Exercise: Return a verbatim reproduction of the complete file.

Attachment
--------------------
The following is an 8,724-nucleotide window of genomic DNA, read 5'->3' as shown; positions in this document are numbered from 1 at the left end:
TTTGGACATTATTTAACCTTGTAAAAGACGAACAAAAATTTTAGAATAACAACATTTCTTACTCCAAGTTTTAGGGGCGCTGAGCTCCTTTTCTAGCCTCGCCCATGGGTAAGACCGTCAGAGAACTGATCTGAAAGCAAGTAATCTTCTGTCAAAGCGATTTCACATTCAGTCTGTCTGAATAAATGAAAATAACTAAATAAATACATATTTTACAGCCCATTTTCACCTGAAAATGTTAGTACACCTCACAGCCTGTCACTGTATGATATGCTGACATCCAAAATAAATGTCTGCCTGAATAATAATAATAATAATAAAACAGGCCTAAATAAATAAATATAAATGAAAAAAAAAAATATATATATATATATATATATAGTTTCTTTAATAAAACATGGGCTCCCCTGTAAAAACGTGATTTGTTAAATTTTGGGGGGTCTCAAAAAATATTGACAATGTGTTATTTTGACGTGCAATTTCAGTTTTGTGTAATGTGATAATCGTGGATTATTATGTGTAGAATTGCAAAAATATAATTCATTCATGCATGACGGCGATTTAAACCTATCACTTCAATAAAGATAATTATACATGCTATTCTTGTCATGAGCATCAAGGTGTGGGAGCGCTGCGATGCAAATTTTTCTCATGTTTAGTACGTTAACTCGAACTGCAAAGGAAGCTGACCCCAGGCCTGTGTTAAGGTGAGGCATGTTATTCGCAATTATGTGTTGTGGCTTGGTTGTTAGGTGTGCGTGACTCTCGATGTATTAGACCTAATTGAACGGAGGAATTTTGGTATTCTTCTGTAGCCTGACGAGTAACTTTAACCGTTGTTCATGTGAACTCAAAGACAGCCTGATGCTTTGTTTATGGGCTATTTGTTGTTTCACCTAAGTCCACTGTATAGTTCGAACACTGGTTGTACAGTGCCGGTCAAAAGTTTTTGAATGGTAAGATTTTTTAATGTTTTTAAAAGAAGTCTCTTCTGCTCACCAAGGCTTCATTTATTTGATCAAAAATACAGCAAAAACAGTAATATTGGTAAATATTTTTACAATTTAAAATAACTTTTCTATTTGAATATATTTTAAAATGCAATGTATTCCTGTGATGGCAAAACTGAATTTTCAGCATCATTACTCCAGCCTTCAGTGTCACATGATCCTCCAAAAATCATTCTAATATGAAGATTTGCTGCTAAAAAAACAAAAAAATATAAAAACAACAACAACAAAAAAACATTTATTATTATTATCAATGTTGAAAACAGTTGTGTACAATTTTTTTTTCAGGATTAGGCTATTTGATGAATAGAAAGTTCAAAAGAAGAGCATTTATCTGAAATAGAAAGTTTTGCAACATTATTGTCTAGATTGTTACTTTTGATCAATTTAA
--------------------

The following is an 8,724-nucleotide window of genomic DNA, read 5'->3' as shown; positions in this document are numbered from 1 at the left end:
TTTGGACATTATTTAACCTTGTAAAAGACGAACAAAAATTTTAGAATAACAACATTTCTTACTCCAAGTTTTAGGGGCGCTGAGCTCCTTTTCTAGCCTCGCCCATGGGTAAGACCGTCAGAGAACTGATCTGAAAGCAAGTAATCTTCTGTCAAAGCGATTTCACATTCAGTCTGTCTGAATAAATGAAAATAACTAAATAAATACATATTTTACAGCCCATTTTCACCTGAAAATGTTAGTACACCTCACAGCCTGTCACTGTATGATATGCTGACATCCAAAATAAATGTCTGCCTGAATAATAATAATAATAATAAAACAGGCCTAAATAAATAAATATAAATGAAAAAAAAAAATATATATATATATATATATATAGTTTCTTTAATAAAACATGGGCTCCCCTGTAAAAACGTGATTTGTTAAATTTTGGGGGGTCTCAAAAAATATTGACAATGTGTTATTTTGACGTGCAATTTCAGTTTTGTGTAATGTGATAATCGTGGATTATTATGTGTAGAATTGCAAAAATATAATTCATTCATGCATGACGGCGATTTAAACCTATCACTTCAATAAAGATAATTATACATGCTATTCTTGTCATGAGCATCAAGGTGTGGGAGCGCTGCGATGCAAATTTTTCTCATGTTTAGTACGTTAACTCGAACTGCAAAGGAAGCTGACCCCAGGCCTGTGTTAAGGTGAGGCATGTTATTCGCAATTATGTGTTGTGGCTTGGTTGTTAGGTGTGCGTGACTCTCGATGTATTAGACCTAATTGAACGGAGGAATTTTGGTATTCTTCTGTAGCCTGACGAGTAACTTTAACCGTTGTTCATGTGAACTCAAAGACAGCCTGATGCTTTGTTTATGGGCTATTTGTTGTTTCACCTAAGTCCACTGTATAGTTCGAACACTGGTTGTACAGTGCCGGTCAAAAGTTTTTGAATGGTAAGATTTTTTAATGTTTTTAAAAGAAGTCTCTTCTGCTCACCAAGGCTTCATTTATTTGATCAAAAATACAGCAAAAACAGTAATATTGGTAAATATTTTTACAATTTAAAATAACTTTTCTATTTGAATATATTTTAAAATGCAATGTATTCCTGTGATGGCAAAACTGAATTTTCAGCATCATTACTCCAGCCTTCAGTGTCACATGATCCTCCAAAAATCATTCTAATATGAAGATTTGCTGCTAAAAAAACAAAAAAATATAAAAACAACAACAACAAAAAAACATTTATTATTATTATCAATGTTGAAAACAGTTGTGTACAATTTTTTTTTCAGGATTAGGCTATTTGATGAATAGAAAGTTCAAAAGAAGAGCATTTATCTGAAATAGAAAGTTTTGCAACATTATTGTCTAGATTGTTACTTTTGATCAATTTAA